Step-by-step guide to setting—and sticking to—a reasonable wedding budget with your partner
Congrats! You’re engaged. But wait! Before you start scrolling through Pinterest and pulling out the credit card, take a step back. Now is the perfect time to get on the same financial page as your fiance. Yep, it’s time to put on your big kid pants and talk finance with your boo.
Creating a realistic wedding budget is the first of many financial conversations you and your soon-to-be spouse will have. So, why not master your approach to money convos now?
First, as with any financial conversation, set the mood. Find a place and time where you have no distractions, nothing else needing your attention, and you both feel comfortable being open. Set an intention to listen and share and be willing to compromise.
Second, get your feet wet with some high-level questions. On a scale of 1-10, how fancy do you want our wedding to be? How big? What kind of venue? Will you get married in a church? Inside or outside? Destination or local?
Lastly, once you’re ready, dive into the specifics. Knowing exactly what you’ll need to purchase will help you build and stick to a more accurate budget. Consider inviting your parents to join this conversation, if either your parents or your fiance’s parents plan to contribute to wedding costs.
The below items will help guide you through setting your wedding budget:
Do you want to send Save the Dates? Paper, online?
What kind of invitations do you want to send? Paper, online?
How many guests? Make a spreadsheet and fill in as many people as you can think of on both sides of your families, then add friends. Your guest count will help you determine a venue.
Are you getting married in a church or at the venue? Account for fees for the church/venue itself and any necessary staff like a priest or officiant and musicians.
What kind of dress do you want? How much are you willing to spend? Beyond the dress, consider other accessories like belts, jewelry, a veil and shoes that are each separate costs. Give yourself a dress budget and don’t try on anything above your range.
Where do you want the reception? Some venues include other helpful services like an event planner, catering and decorations which can help drive down your costs and headache of managing multiple vendors. As far as location, keep in mind that local venues will cut down on hotel and transportation costs for your (local) guests.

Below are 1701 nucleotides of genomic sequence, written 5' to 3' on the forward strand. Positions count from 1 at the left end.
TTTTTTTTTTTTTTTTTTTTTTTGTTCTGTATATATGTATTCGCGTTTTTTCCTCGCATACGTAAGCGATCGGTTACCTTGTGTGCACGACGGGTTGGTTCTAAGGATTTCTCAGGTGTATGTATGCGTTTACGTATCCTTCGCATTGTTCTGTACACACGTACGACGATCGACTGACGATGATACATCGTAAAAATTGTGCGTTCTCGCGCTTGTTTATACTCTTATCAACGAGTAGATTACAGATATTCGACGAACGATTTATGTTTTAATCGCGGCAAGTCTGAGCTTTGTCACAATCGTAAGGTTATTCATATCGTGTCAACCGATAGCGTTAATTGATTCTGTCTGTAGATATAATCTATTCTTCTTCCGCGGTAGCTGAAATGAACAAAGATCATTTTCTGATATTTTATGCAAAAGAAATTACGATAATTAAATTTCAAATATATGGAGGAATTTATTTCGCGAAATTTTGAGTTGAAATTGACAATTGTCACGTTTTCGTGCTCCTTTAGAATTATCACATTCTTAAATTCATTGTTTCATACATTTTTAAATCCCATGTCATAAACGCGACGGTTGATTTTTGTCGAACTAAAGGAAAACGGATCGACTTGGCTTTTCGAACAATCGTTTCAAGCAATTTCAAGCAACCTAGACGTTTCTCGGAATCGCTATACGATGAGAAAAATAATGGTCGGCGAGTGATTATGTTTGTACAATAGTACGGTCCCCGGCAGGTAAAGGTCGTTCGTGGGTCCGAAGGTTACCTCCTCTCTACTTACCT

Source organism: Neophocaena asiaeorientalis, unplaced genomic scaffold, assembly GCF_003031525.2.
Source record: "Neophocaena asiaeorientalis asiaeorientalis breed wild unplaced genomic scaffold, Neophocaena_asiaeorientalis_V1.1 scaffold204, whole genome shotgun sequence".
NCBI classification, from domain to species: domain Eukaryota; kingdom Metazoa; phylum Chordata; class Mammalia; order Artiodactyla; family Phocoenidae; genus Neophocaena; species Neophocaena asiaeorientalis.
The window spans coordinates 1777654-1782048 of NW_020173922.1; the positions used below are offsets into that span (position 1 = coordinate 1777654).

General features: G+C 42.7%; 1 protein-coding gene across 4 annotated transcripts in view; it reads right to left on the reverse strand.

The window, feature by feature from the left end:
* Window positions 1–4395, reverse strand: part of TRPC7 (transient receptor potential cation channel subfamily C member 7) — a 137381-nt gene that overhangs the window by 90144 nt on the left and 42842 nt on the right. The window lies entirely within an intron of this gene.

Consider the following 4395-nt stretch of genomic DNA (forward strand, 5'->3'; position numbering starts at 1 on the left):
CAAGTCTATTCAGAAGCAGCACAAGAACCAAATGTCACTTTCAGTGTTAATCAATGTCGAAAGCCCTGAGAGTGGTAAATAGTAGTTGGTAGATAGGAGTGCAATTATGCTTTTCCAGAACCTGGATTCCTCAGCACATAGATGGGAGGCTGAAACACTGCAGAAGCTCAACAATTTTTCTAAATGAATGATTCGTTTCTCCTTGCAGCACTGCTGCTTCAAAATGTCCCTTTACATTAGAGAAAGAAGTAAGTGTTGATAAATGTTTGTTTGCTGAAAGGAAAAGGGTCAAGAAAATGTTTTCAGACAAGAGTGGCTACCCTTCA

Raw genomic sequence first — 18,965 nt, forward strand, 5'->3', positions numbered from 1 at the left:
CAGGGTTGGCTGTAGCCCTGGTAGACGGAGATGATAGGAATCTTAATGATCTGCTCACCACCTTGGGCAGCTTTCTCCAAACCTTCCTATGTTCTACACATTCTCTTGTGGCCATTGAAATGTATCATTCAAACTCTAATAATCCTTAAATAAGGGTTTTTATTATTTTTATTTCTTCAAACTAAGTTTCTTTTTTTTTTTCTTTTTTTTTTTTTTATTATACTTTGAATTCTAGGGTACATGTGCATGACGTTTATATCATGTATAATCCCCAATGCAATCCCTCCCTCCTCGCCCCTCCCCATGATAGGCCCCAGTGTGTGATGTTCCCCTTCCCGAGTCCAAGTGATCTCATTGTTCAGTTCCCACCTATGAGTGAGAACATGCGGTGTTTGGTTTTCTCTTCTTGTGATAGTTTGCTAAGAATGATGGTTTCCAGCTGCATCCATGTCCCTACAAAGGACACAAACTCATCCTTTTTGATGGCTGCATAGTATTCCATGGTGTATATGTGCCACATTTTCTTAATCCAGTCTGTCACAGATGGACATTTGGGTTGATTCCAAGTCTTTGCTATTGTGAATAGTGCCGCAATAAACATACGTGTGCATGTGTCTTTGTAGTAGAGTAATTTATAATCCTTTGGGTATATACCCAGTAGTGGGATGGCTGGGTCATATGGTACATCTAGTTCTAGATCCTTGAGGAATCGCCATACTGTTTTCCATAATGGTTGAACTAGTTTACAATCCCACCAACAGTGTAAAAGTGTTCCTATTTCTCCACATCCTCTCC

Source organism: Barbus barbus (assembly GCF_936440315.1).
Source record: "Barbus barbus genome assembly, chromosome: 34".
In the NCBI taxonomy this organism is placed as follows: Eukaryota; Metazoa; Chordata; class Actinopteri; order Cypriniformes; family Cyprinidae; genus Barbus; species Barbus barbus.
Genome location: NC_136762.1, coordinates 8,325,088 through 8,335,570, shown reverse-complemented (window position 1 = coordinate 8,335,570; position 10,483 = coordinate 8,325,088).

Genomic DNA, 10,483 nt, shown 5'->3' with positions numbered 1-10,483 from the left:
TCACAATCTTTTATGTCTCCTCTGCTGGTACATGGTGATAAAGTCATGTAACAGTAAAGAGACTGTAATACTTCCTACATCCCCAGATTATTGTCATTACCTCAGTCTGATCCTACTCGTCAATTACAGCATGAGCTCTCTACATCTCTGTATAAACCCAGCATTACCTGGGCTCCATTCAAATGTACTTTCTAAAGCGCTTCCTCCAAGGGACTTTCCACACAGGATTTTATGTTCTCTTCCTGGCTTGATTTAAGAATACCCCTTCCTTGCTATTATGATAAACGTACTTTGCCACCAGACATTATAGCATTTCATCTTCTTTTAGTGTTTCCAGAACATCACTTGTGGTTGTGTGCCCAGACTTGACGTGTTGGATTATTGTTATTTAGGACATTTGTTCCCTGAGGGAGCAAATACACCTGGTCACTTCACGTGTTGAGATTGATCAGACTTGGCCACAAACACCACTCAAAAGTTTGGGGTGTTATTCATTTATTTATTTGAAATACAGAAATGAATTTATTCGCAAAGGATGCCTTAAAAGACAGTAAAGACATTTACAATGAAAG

What kind of photos and videos do you want? How much are you willing to spend on this component. Keep in mind photography is the typically the second most expensive component of your wedding, next to venue. Some companies have packages for a photographer and videographer, and/or combined services like engagement photos, bridal portraits and wedding day photography. This fee does not include printing your photos or having an album made.
Do you want a cake? Fondant or buttercream? How big? Fondant tends to run a bit more expensive, but it also gives your cake a creative flair. If you’re not into cakes, you could always do a dessert table and serve cookies, macarons or have several local pies.
Do you want flowers? How many? Consider bouquets for the bride and bridal party and flower arrangements for the church, centerpieces and general venue. Along with photography, flowers tend to take a large share of your total budget.
Will you get your hair and makeup done? Local salons offer packages for you and your bridal party. Other vendors who specialize in weddings and events could be less expensive. While it’s not expected, some brides elect to pay for their bridesmaids’ hair and makeup.
Are you providing transportation? You can rent a small party bus or limo to transport the bridal party to and from the venue. Some couples choose to provide a party bus for wedding guests, too, but that is not expected. Consider booking a private car to take you and your husband/wife back to the hotel after the wedding.
Where are you staying and getting ready? Booking the same bridal suite for the night before the wedding and the wedding night tends to make life a little easier. Depending on your style, you’ll need to book two rooms for the night before the wedding. Consider proximity to/from the venue, especially if your guests will be staying there.
Are you getting gifts for your bridal party and parents? Traditionally, the bride and groom get little gifts for their bridesmaids and groomsmen. Typical bridesmaid gifts include robes and earrings, which will come in handy for the wedding. Typical groomsmen gifts include flasks, pocket squares and cufflinks.
Are you handing out party favors? While not expected, some couples choose to give parting gifts to wedding guests. Little trinkets like fresh jars of honey,
Are you going on a honeymoon? Ah, yes. The much-needed vacation to celebrate your nuptials. Are you staying in the US or traveling abroad? For how long? Consider getting/renewing your passport and build that into your budget, just in case.
you’ve set your wedding budget, start planning your dream wedding. (PS: we have some wedding hacks to help you slash that budget.)
Open and regular conversations about money will set the foundation for a healthy relationship. Start the habit now of talking finance every 4-6 months, or when any life-changing events occur like a new job or baby.
Great news! The Pocketnest app is now available! Download Pocketnest and get your finances in order—in just 10 minutes a month! No jargony finance-speak, pricey fees or in-person meetings required.
Have questions? We love your questions! Email us at hello@PocketNest.com